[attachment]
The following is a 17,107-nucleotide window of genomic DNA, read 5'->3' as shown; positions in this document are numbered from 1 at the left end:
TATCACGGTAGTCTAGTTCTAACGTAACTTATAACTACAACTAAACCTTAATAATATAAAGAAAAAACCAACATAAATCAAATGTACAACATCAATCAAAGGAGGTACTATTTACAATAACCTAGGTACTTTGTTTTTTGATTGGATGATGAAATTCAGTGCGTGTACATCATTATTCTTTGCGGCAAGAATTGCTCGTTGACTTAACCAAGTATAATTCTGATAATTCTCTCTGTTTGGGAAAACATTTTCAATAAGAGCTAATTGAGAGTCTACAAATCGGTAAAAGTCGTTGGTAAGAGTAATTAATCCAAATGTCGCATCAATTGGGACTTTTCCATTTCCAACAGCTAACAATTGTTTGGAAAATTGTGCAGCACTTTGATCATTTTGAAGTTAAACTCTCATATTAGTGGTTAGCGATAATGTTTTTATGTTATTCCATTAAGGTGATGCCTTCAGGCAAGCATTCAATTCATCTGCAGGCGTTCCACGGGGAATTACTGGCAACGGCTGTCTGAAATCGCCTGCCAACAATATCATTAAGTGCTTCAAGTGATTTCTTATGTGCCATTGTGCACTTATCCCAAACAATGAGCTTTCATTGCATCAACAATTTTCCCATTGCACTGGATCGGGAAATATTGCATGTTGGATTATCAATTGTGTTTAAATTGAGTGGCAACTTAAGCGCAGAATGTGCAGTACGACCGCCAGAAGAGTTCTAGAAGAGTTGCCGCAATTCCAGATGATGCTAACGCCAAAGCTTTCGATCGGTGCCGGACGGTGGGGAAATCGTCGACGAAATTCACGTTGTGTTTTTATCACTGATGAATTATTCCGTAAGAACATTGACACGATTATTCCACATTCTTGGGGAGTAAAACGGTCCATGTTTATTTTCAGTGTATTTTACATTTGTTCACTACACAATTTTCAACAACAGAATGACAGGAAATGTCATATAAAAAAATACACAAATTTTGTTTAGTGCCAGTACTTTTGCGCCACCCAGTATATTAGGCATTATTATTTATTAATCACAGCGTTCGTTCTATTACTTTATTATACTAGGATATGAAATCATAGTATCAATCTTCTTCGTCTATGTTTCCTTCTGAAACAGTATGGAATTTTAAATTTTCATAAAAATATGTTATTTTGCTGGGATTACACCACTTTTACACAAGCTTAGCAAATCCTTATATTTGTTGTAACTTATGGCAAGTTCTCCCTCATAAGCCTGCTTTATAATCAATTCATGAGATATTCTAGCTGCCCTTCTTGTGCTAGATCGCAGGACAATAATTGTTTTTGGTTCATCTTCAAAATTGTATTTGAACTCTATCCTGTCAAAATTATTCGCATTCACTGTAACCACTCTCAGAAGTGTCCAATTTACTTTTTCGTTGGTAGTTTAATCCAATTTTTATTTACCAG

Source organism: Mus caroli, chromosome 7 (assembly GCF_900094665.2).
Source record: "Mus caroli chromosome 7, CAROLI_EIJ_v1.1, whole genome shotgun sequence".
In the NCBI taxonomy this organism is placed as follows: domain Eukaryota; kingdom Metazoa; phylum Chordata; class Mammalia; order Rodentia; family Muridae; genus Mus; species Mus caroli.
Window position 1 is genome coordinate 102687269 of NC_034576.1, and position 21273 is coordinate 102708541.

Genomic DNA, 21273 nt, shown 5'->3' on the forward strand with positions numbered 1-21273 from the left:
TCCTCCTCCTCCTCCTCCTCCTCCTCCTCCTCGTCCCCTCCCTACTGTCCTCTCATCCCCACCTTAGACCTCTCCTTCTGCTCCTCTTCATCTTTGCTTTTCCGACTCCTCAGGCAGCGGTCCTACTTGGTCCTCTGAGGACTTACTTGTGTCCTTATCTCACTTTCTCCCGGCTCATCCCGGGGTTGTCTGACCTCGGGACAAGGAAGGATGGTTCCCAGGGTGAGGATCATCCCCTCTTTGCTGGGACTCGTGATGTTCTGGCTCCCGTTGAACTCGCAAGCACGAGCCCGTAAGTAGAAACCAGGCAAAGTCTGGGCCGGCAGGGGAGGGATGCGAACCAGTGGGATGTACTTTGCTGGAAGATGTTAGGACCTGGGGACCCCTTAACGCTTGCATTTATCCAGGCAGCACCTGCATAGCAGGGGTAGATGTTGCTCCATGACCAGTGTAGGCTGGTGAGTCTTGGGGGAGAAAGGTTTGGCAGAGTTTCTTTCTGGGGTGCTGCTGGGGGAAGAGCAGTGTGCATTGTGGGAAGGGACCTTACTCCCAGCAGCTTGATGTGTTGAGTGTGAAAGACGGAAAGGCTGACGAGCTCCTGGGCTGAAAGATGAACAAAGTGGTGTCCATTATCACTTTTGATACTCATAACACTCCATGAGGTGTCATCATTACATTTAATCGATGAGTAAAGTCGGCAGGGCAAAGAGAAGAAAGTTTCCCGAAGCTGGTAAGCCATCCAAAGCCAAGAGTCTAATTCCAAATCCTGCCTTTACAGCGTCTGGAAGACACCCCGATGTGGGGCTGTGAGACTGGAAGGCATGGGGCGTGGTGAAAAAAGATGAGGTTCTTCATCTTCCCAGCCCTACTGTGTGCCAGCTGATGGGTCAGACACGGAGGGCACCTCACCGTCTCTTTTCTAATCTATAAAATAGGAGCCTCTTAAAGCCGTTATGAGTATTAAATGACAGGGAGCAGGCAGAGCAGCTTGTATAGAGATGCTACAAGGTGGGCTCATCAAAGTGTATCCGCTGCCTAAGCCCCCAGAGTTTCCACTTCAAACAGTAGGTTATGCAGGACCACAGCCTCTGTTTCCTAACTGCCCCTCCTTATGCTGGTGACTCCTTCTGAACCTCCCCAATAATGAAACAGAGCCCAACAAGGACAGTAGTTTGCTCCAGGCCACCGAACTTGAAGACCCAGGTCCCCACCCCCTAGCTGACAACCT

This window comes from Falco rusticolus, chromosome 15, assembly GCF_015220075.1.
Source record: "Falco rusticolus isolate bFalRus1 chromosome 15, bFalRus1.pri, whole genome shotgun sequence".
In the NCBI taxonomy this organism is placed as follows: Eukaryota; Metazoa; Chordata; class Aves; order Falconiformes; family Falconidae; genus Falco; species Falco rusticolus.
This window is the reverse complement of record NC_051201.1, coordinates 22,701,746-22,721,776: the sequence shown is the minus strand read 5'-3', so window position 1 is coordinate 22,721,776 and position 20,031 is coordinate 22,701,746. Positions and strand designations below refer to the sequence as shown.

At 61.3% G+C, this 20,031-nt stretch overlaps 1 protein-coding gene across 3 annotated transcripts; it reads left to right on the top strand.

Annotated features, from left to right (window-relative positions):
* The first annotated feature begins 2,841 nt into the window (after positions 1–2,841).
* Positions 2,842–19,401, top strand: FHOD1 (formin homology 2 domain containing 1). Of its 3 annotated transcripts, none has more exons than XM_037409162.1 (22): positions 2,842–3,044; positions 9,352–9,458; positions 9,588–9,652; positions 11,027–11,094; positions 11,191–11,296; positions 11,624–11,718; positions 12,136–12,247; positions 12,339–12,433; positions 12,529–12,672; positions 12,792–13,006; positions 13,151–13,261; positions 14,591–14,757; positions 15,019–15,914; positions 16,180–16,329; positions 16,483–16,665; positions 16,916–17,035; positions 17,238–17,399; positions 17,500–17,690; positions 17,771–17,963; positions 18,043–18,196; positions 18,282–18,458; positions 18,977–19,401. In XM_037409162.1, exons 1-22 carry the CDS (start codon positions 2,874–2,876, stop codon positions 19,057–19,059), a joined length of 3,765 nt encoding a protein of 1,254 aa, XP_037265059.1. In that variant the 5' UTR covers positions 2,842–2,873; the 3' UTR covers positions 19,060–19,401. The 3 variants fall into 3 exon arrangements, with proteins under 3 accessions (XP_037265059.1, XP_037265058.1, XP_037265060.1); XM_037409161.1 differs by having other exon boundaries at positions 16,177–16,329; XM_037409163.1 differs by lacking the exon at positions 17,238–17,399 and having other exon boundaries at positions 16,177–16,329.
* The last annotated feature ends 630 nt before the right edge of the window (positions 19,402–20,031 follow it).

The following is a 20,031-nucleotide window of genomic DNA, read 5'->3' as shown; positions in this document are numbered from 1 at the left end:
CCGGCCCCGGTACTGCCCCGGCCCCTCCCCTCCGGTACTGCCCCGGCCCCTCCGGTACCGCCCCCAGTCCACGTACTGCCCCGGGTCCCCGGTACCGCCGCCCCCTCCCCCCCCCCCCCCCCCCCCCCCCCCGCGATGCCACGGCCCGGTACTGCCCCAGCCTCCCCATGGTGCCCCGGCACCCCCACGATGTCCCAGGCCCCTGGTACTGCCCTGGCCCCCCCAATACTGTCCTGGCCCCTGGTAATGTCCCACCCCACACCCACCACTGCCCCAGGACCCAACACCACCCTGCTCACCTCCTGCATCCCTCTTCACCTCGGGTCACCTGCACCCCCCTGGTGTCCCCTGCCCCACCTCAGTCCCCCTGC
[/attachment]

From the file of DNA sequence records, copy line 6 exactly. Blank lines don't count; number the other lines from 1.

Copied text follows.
Window position 1 is genome coordinate 102687269 of NC_034576.1, and position 21273 is coordinate 102708541.